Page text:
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Ruth: An Unambiguous Heroine in a Book Filled with Ambiguity

Surveying a number of ancient and modern interpretations of the book of Ruth, Hayyim Angel notes that the actions of many of its characters exhibit a range of often inconsistent moral attributes. The one character whose actions unambiguously exemplify righteousness is Ruth herself:

Ruth . . . sacrificed heroically to accompany [her former mother-in-law] Naomi to the land of Israel and to accept God. A textual parallel suggests a comparison to Abraham, who also left his homeland to serve God. . . .

In light of this comparison, one might argue that Ruth is portrayed even more favorably than Abraham. God spoke directly to Abraham and promised him reward. By contrast, Ruth came [to Israel] voluntarily and hardly could have expected anything but a lifetime of begging and discrimination in return for her sacrifices. Ruth also declined marriage opportunities with younger Judeans in order to marry Boaz and thus preserve [her deceased husband] Machlon’s ancestral line.

The ambiguity of Ruth’s world is reflected in the many characters and circumstances presented by the text. The extent of God’s intervention in her suffering and salvation is unclear, as are the motivations of the members of the society on whom she depended. Nevertheless, she remained steadfast in her commitment to Naomi, Machlon, and God.

Ruth has the distinction of being the only biblical woman explicitly called by the epithet eshet ḥayil, “woman of valor” [a phrase used to describe the ideal woman in Proverbs]. While Ruth struggled mightily to preserve Machlon’s name, she in fact immortalized her own name, winning the hearts of readers in generation after generation.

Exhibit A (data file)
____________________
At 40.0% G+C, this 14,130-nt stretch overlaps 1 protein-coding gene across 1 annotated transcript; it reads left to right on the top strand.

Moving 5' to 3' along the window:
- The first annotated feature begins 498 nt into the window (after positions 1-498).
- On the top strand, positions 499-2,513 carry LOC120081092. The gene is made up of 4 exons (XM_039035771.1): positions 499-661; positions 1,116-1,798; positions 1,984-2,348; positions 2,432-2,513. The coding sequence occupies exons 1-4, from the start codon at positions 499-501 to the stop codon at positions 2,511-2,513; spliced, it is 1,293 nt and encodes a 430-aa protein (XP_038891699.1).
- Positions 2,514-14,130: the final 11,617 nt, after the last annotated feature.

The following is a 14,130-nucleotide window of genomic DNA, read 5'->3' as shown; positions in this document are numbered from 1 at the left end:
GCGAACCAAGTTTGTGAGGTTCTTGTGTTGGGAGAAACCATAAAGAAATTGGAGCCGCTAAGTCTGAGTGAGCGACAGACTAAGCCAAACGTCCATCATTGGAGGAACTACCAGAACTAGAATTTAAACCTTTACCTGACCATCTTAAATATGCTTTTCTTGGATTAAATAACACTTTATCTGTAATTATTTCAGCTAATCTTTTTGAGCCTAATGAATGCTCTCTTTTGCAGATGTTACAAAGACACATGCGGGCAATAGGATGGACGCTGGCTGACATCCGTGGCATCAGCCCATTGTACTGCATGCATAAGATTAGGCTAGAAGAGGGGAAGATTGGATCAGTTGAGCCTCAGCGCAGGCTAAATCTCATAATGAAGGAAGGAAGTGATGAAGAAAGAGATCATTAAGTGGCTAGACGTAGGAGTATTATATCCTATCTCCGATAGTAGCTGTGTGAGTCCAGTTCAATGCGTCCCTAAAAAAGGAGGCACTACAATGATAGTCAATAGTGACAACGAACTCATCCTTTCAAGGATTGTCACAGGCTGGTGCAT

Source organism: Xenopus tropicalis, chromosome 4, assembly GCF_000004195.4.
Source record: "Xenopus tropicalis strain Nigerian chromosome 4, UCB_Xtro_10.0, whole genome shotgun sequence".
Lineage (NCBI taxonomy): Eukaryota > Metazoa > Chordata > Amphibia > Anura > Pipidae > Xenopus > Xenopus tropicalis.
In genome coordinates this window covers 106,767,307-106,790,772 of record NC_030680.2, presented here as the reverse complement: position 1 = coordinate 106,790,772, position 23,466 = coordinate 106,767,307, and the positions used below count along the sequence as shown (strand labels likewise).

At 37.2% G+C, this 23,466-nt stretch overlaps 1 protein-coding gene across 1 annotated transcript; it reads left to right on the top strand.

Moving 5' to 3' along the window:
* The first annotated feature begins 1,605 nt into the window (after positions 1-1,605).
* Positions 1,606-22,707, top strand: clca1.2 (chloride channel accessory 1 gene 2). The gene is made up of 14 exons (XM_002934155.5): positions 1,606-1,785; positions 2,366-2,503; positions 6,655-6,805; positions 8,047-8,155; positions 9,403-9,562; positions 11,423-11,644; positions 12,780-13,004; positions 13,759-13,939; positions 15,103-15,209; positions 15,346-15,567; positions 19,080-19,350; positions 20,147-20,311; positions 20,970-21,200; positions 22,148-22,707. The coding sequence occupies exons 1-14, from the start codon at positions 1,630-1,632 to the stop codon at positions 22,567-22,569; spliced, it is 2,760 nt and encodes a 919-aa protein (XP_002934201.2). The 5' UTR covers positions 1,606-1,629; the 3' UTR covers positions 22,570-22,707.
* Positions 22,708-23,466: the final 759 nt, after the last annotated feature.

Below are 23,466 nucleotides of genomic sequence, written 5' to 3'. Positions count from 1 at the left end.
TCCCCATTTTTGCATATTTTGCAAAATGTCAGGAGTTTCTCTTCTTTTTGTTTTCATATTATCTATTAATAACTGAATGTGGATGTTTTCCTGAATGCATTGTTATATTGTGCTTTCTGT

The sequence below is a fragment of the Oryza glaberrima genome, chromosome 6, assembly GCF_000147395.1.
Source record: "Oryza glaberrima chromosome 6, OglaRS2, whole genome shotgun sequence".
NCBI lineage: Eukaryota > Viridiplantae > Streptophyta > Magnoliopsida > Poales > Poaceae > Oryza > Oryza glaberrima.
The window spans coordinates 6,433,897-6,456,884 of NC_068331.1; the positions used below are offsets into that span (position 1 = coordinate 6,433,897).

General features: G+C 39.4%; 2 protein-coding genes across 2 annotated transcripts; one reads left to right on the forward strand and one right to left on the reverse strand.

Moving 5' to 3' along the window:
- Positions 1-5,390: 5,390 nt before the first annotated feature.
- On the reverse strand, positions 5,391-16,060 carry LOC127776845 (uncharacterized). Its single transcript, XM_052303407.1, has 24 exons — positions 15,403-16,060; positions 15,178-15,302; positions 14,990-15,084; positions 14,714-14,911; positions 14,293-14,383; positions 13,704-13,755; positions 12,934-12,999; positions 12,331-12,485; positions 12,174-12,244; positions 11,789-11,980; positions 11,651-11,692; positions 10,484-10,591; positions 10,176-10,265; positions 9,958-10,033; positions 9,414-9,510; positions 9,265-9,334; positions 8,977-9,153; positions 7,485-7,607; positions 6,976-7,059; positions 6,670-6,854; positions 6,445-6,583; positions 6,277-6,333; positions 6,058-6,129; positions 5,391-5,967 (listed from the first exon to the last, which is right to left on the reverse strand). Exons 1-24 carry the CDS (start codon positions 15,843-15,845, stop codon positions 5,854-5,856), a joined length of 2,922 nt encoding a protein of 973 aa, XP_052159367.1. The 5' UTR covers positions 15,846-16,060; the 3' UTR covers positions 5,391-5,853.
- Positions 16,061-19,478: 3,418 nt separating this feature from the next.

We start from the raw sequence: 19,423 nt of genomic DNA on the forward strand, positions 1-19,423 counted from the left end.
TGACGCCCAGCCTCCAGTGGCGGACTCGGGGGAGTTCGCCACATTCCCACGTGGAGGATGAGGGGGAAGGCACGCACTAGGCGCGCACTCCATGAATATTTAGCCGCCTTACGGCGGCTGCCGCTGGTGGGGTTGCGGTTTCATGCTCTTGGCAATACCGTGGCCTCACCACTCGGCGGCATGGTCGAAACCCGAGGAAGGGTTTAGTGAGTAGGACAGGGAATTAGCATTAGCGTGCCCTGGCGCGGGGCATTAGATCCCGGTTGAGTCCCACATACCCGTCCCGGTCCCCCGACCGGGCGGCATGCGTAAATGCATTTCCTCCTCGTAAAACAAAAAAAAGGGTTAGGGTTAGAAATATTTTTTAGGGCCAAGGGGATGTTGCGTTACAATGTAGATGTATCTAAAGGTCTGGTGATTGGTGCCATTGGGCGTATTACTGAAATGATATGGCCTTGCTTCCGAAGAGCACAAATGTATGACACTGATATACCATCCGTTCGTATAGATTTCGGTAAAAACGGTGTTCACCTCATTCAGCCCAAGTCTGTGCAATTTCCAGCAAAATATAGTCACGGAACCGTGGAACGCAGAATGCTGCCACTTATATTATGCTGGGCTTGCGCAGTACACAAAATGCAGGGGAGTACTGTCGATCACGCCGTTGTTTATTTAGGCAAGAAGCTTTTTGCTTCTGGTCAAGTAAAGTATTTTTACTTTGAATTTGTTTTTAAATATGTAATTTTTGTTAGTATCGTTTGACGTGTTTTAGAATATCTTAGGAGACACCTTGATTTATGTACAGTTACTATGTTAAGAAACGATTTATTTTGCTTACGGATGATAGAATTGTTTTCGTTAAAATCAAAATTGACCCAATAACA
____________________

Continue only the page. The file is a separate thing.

Read more at Jewish Ideas and Ideals

More about: Abraham, Book of Ruth, Hebrew Bible, Religion & Holidays, Shavuot

 

The Palestinian National Movement Has Reached a Point of Crisis

With Hamas having failed to achieve anything through several weeks of demonstrations and violence, and Mahmoud Abbas reduced to giving rambling anti-Semitic speeches, Palestinian aspirations seem to have hit a brick wall. Elliott Abrams explains:

[Neither] Fatah [nor] Hamas offers Palestinians a practical program for national independence. . . . [The current situation] leaves Palestinians high and dry, with no way forward at all. Whatever the criticism of the “occupation,” Israelis will certainly not abandon the West Bank to chaos or to a possible Hamas takeover. Today the establishment of a sovereign Palestinian state is simply too dangerous to Israel and to Jordan to be contemplated. . . . There are only two other options. The first is the “one-state solution,” meaning union with Israel; but that is a nonstarter that Israel will reject no matter who is its prime minister. The other option is some kind of eventual link to Jordan.

In polite diplomatic society, and in Palestinian public discourse, such a link cannot be mentioned. But younger people who visit there, Palestinians have explained to me, can see a society that is half-Palestinian and functions as an independent nation with a working system of law and order. Jordanians travel freely, rarely suffer from terrorism, and [can vote in regular] elections, even if power is ultimately concentrated in the royal palace. The kingdom has close relations with all the Sunni states and the West, and is at peace with Israel.

The fundamental question all this raises is what, in 2018, is the nature and objective of Palestinian nationalism. Is the goal sovereignty at all costs, no matter how long it takes and even if it is increasingly divorced from peace, prosperity, and personal freedom? Is “steadfastness” [in refusing to compromise with Israel] the greatest Palestinian virtue now and forever? These questions cannot be debated in either Gaza or the West Bank. But as Israel celebrates 70 years and the “occupation” is now more than a half-century old, how much longer can they be delayed? . . .

The catastrophic mishandling of Palestinian affairs by generations of leaders from Haj Amin al-Husseini (the pro-Nazi mufti of the British Mandate period) to Yasir Arafat and now to Mahmoud Abbas has been the true Palestinian Nakba.

Read more at Weekly Standard

More about: Gaza Strip, Hamas, Israel & Zionism, Jordan, Mahmoud Abbas, Palestinians